The employee saw Dr. Swanson again on August 24 after two months of physical therapy. A “little bit of progress” was noted and the employee was able to eliminate his limp with the use of a cane. When he returned to Dr. Swanson in October, the employee was found to have no limp but he continued to have pain in the groin and thigh with prolonged walking. Significant pain continued to be noted in January and March of 2005. Dr. Swanson concluded that there was a tear of the iliotibial band and surgery was appropriate. During surgery, however, Dr. Swanson found that instead of a ruptured iliotibial band, there was tearing of the gluteus medius muscle from the hip replacement surgery, a complication that Dr. Swanson indicated occurred in about 5% of hip replacement surgeries.
Dr. Swanson stated in May 2005 that although he had attempted surgical repair of the muscle, the condition was “kind of an unsolvable problem as the muscle doesn’t stay attached or partially tears out or is very atrophic and people continue with what we call a Trendelenburg positive gait or persistent limp. This remains painful and unfortunately there just doesn’t seem to be any answer to this problem.”
The employee was referred by Dr. Swanson to a chronic pain program that he attended from October 2005 to January 2006. He also saw other providers, seeking treatment options for his hip. None of the providers were able to materially assist the employee’s condition. In August 2006, Dr. Swanson advised the employee that he had no further treatment recommendations. Dr. Swanson stated in a report to the QRC that “he is going to require significant restrictions and limitations as to any lifting, bending, stooping, walking, ladder or stair climbing, etc., and that his activity can only be sedentary and it seems that it can only be at five hours a day.” In September 2006, Dr. Swanson determined the employee to be at maximum medical improvement [MMI].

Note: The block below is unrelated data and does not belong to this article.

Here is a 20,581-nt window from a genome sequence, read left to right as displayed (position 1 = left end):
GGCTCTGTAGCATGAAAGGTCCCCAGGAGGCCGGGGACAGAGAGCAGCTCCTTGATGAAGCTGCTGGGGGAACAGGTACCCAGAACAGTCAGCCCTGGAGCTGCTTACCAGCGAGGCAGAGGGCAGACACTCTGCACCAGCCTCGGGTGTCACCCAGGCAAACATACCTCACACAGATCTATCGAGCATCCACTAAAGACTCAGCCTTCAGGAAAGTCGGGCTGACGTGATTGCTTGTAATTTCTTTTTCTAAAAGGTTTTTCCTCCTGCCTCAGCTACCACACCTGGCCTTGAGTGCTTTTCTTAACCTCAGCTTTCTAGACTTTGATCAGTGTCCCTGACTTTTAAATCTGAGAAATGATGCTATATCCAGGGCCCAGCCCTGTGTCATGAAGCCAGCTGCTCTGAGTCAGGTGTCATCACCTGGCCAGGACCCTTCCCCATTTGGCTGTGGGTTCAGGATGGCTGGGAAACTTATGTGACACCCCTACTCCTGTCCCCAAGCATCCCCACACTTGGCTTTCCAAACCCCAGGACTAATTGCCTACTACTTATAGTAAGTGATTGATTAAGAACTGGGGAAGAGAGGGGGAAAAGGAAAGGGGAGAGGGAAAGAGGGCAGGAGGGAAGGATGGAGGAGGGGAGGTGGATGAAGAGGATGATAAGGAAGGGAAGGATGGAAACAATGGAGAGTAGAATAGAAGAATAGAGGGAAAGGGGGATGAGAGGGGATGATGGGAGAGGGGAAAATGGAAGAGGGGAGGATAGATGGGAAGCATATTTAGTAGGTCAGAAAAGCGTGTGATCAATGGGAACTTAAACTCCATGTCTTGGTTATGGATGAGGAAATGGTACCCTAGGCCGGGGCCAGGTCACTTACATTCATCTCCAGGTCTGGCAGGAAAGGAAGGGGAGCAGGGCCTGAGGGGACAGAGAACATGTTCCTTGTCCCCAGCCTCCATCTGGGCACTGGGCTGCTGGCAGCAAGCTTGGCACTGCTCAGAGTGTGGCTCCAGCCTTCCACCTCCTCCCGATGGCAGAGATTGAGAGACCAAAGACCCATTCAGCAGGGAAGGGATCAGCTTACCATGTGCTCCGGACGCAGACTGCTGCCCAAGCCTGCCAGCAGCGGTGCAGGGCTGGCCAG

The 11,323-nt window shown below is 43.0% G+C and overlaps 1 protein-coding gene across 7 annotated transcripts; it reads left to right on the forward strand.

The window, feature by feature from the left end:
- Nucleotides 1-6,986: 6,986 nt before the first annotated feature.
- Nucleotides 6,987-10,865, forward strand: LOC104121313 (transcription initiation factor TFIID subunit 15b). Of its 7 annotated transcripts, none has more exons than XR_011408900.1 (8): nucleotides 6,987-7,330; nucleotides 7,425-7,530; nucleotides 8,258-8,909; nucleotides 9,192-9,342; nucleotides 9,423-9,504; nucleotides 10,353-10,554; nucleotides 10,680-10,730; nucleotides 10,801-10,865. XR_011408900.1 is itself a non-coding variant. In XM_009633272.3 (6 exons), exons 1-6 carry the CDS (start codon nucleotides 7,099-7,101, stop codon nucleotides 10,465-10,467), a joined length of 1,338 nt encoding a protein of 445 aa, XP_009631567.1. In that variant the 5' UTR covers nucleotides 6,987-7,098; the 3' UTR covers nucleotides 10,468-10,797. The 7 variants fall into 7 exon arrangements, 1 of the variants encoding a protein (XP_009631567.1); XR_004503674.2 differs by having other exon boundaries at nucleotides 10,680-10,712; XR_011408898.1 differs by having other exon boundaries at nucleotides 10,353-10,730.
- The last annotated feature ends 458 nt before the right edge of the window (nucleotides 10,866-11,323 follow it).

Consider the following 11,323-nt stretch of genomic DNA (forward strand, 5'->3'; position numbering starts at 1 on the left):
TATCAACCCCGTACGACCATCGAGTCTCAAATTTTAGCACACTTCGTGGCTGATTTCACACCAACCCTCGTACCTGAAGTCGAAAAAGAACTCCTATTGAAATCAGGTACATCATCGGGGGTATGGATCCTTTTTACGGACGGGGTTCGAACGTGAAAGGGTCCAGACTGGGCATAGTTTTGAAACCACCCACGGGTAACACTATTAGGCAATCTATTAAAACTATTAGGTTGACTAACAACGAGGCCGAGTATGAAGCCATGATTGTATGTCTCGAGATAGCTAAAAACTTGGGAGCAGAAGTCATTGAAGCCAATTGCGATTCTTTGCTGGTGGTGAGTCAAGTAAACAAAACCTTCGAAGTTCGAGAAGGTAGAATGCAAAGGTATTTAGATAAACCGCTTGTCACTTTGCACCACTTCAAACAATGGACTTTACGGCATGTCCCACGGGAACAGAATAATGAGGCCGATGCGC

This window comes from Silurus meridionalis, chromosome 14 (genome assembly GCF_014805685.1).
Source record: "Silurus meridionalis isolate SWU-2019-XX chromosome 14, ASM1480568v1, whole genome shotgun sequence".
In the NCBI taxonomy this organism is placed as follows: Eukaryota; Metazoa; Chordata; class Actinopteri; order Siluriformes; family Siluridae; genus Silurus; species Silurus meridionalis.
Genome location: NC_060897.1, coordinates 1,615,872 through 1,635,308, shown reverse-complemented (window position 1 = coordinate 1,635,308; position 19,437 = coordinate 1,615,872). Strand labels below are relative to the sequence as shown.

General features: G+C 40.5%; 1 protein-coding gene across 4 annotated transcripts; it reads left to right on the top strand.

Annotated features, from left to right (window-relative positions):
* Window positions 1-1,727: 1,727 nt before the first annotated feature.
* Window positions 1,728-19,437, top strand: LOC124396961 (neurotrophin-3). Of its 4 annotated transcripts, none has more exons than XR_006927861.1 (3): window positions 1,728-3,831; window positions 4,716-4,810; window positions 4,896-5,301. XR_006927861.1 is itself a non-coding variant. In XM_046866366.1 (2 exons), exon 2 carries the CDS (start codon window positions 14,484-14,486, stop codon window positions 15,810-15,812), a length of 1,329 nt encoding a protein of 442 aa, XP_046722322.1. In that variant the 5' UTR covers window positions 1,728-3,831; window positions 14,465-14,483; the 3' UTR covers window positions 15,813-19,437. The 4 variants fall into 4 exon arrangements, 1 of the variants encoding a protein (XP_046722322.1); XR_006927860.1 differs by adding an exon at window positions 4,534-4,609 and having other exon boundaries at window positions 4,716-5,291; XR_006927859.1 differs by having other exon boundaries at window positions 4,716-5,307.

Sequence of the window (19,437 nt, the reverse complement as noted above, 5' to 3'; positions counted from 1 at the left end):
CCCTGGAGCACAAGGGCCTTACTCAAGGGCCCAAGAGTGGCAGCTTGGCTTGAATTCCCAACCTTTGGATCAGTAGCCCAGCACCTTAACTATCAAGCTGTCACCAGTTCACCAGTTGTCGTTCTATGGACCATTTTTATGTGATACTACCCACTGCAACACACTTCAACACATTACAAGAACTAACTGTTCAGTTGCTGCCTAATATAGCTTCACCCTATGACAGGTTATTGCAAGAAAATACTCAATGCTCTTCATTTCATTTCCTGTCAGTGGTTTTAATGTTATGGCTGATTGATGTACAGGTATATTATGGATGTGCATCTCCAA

In the MMI report he prepared, Dr. Swanson rated the employee’s permanent partial disability. He provided a rating of 2% for the knee under Minn. R. 5223.0510, subp. 3.B.(1) and for the hip, 3% for a fracture with hip pinning under Minn. R. 5223.0500, subp. 3.C.(3), and 8% for an arthroplasty under Minn. R. 5223.0500, subp. 3.B.
A functional capacities evaluation [FCE] was done at Dr. Swanson’s recommendation on February 8, 2007. The employee’s lifting and carrying limit was placed at 20 pounds and he was advised to avoid squatting as well as repetitive bending and stooping. The employee was to take frequent breaks from standing and walking and was to limit each of those activities to 2 hours out of an 8 hour day.
The employee returned to work in mid-2005 with the employer and has continued to work there since then on a light-duty basis.
Following the FCE, Dr. Swanson wrote a second report on February 15, 2007, dealing with the question of permanent partial disability. He stated he was doing so because his earlier opinion had been based on “those things that I have personally done as far as treatment and have not taken into consideration the entire course for this gentleman.” Dr. Swanson arrived at a total rating of 31%, 2 % for the knee and 29% for the hip. He arrived at the hip disability as follows: